Thursday 16 January 2014
“Pumping stations may significantly threaten escapement targets set in eel management plans” concludes a detailed study titled ‘Mortality of European eel after downstream migration through two types of pumping stations’ by D. Buysse*, A. M. Mouton, M. Stevens, T. Van den Neucker and J. Coeck.
The abstract of the paper published in the latest Fisheries Management and Ecology journal says:
“Although numerous pumping stations (PS) have been used by water managers for numerous applications on rivers, canals and other water bodies, their impact on fish populations is poorly understood.
“This study investigates European eel, Anguilla anguilla (L.), mortality after natural downstream passage through a propeller pump and two Archimedes screw pumps at two PSs on two lowland canals in Belgium. Fyke nets were mounted permanently on the outflow of the pumps during the silver eel migration periods. Based on the condition and injuries, maximum eel mortality rates were assessed.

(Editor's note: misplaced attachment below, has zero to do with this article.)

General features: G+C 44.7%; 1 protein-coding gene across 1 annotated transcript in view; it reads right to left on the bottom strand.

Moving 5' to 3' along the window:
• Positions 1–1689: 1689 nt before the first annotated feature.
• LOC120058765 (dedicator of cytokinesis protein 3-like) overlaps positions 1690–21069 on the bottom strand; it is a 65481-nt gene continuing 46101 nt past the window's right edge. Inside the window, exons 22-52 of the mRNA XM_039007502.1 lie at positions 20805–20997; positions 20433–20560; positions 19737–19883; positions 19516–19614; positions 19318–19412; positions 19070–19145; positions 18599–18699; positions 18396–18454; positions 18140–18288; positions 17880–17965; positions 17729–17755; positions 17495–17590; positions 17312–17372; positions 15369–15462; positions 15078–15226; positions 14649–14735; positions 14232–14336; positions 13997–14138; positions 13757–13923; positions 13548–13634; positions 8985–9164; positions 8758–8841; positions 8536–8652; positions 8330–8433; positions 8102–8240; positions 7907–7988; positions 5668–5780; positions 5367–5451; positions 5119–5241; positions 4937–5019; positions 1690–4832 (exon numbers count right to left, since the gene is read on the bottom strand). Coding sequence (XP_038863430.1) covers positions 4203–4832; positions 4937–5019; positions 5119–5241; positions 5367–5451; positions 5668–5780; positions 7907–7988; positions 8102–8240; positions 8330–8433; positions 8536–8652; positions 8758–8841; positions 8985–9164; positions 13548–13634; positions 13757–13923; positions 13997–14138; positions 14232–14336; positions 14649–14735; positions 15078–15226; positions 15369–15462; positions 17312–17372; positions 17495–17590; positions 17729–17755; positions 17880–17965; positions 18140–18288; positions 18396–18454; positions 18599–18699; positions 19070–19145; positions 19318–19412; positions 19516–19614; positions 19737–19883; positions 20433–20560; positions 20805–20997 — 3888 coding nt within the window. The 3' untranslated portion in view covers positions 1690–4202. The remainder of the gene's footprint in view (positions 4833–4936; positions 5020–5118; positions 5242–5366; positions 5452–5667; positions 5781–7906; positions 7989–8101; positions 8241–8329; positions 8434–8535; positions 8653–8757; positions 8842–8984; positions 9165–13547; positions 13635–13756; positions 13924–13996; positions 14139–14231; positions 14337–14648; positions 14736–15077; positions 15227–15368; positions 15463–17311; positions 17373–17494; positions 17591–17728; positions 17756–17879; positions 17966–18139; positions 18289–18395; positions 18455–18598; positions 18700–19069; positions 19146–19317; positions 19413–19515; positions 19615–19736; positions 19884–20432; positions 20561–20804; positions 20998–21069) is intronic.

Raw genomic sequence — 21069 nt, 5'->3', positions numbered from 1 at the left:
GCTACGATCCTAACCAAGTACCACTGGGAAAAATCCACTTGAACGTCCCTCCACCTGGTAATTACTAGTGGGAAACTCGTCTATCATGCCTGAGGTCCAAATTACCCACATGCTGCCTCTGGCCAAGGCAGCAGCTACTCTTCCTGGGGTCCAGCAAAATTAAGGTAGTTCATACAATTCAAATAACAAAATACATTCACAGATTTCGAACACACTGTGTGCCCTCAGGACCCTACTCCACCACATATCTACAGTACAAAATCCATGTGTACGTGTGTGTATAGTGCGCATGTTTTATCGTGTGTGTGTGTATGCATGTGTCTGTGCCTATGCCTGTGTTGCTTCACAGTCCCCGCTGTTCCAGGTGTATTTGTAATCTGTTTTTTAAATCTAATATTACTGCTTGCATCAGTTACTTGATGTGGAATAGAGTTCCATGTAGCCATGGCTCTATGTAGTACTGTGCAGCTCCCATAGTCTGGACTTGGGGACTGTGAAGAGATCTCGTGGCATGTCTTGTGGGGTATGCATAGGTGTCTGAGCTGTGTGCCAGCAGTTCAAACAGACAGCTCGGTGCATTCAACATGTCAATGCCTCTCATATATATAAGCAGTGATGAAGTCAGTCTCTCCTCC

“Mortality rates ranged from 97 +/- 5% for the propeller pump to 17 +/- 7% for the large Archimedes screw pump and 19 +/- 11% for the small Archimedes screw pump. Most injuries were caused by striking or grinding.
“The results demonstrate that pumping stations may significantly threaten escapement targets set in eel management plans.”
Andrew Kerr, Chairman of SEG said: “Water pumps are a crucial part of modern day life, but they need to be properly screened to stop eels being needlessly killed. Installing pump and turbine screens MUST be a priority for owners across Europe.”
The full report is available here